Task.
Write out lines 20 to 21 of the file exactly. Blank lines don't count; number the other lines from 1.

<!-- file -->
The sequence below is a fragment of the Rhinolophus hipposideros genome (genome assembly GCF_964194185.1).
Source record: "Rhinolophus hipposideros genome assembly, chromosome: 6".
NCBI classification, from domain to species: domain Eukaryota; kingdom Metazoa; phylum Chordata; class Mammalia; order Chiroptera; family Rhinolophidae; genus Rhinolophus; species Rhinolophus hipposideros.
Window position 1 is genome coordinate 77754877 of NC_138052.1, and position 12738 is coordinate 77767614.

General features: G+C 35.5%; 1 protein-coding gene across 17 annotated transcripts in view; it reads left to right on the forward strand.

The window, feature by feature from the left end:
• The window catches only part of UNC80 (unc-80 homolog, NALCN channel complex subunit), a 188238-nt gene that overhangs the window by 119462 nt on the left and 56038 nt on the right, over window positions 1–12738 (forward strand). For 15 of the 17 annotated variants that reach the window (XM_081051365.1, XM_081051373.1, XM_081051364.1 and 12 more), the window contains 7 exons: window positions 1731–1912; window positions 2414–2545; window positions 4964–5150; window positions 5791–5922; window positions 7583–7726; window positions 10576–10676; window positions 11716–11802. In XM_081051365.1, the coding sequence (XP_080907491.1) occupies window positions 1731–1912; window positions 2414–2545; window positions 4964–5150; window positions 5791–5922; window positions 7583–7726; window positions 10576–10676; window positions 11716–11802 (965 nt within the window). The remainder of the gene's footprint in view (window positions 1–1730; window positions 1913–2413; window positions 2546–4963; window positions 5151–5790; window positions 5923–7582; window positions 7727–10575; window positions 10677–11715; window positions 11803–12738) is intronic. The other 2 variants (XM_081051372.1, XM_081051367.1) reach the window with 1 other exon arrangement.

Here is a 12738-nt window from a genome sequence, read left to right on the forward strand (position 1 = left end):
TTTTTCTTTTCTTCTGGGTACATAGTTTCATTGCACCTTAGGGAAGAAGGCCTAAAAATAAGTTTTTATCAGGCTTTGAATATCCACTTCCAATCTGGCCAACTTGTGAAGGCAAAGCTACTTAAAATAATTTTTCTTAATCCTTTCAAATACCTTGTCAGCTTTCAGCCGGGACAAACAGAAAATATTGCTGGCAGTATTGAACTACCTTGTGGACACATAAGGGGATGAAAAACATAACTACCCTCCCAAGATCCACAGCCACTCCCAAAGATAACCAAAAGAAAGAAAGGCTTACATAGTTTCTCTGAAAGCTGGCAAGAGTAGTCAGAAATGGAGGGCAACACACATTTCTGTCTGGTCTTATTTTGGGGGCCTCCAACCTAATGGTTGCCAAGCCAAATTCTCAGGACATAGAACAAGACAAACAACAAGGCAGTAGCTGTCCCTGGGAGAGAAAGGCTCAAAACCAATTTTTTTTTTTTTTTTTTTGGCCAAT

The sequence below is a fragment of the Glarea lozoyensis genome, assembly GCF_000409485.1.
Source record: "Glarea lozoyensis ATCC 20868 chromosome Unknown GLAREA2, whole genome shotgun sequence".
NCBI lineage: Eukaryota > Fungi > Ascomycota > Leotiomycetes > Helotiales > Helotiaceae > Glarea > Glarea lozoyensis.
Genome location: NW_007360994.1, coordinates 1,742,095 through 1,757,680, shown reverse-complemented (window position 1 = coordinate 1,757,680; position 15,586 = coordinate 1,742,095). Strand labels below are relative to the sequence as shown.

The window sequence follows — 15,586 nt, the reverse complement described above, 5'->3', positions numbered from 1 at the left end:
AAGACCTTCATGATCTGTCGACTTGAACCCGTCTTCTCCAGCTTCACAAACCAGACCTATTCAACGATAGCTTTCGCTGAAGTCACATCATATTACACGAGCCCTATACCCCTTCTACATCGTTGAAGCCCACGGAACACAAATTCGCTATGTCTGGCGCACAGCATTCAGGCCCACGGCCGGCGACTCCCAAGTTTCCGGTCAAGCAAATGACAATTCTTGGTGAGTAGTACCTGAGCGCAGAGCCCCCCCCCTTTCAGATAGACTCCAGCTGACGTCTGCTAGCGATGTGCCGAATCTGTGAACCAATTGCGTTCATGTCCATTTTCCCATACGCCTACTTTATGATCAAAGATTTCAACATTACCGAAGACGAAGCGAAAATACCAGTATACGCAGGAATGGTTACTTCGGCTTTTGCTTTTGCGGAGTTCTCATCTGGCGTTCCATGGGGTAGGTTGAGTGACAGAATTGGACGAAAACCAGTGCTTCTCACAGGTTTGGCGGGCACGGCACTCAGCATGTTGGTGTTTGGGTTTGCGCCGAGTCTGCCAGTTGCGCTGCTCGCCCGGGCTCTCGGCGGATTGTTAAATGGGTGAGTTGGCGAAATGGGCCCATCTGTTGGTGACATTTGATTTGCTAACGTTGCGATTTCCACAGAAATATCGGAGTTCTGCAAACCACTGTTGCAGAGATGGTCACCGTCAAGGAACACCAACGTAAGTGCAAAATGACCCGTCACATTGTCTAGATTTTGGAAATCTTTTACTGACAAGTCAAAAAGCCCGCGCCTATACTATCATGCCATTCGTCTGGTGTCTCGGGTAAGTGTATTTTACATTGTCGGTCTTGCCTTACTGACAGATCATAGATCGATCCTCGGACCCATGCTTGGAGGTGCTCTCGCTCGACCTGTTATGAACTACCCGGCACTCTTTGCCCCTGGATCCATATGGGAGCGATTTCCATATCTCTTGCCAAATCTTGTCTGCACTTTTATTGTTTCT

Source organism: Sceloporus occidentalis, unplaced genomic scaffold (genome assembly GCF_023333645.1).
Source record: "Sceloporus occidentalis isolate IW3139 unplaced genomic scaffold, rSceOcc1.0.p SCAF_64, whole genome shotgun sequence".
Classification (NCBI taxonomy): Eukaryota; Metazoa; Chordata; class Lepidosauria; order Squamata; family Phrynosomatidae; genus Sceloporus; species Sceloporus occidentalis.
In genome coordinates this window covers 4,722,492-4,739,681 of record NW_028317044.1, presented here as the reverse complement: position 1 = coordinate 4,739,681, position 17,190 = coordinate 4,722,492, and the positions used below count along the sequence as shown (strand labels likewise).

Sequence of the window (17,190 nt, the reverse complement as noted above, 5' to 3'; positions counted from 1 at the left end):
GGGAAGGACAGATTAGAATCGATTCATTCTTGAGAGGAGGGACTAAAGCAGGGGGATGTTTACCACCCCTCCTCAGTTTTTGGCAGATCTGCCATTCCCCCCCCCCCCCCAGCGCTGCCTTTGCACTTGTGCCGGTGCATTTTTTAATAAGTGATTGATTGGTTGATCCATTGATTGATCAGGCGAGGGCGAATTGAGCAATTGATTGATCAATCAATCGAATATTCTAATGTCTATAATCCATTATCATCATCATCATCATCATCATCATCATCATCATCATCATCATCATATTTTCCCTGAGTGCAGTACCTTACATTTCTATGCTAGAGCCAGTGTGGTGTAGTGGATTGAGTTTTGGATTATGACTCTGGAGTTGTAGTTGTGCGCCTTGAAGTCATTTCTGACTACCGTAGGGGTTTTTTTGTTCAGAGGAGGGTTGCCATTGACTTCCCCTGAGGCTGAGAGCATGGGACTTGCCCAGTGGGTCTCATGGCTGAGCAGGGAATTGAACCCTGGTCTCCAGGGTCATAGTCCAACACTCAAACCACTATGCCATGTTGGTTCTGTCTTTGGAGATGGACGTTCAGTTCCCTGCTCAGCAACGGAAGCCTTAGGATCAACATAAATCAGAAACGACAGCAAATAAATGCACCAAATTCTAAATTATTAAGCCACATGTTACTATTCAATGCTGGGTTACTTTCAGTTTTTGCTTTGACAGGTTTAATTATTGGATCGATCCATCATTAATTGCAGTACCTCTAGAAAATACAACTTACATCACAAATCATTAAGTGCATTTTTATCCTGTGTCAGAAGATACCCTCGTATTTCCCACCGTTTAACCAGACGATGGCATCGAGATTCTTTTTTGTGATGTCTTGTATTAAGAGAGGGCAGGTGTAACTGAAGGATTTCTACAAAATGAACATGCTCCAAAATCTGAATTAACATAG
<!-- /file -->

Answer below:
Sequence of the window (17,190 nt, the reverse complement as noted above, 5' to 3'; positions counted from 1 at the left end):
GGGAAGGACAGATTAGAATCGATTCATTCTTGAGAGGAGGGACTAAAGCAGGGGGATGTTTACCACCCCTCCTCAGTTTTTGGCAGATCTGCCATTCCCCCCCCCCCCCCAGCGCTGCCTTTGCACTTGTGCCGGTGCATTTTTTAATAAGTGATTGATTGGTTGATCCATTGATTGATCAGGCGAGGGCGAATTGAGCAATTGATTGATCAATCAATCGAATATTCTAATGTCTATAATCCATTATCATCATCATCATCATCATCATCATCATCATCATCATCATCATCATATTTTCCCTGAGTGCAGTACCTTACATTTCTATGCTAGAGCCAGTGTGGTGTAGTGGATTGAGTTTTGGATTATGACTCTGGAGTTGTAGTTGTGCGCCTTGAAGTCATTTCTGACTACCGTAGGGGTTTTTTTGTTCAGAGGAGGGTTGCCATTGACTTCCCCTGAGGCTGAGAGCATGGGACTTGCCCAGTGGGTCTCATGGCTGAGCAGGGAATTGAACCCTGGTCTCCAGGGTCATAGTCCAACACTCAAACCACTATGCCATGTTGGTTCTGTCTTTGGAGATGGACGTTCAGTTCCCTGCTCAGCAACGGAAGCCTTAGGATCAACATAAATCAGAAACGACAGCAAATAAATGCACCAAATTCTAAATTATTAAGCCACATGTTACTATTCAATGCTGGGTTACTTTCAGTTTTTGCTTTGACAGGTTTAATTATTGGATCGATCCATCATTAATTGCAGTACCTCTAGAAAATACAACTTACATCACAAATCATTAAGTGCATTTTTATCCTGTGTCAGAAGATACCCTCGTATTTCCCACCGTTTAACCAGACGATGGCATCGAGATTCTTTTTTGTGATGTCTTGTATTAAGAGAGGGCAGGTGTAACTGAAGGATTTCTACAAAATGAACATGCTCCAAAATCTGAATTAACATAG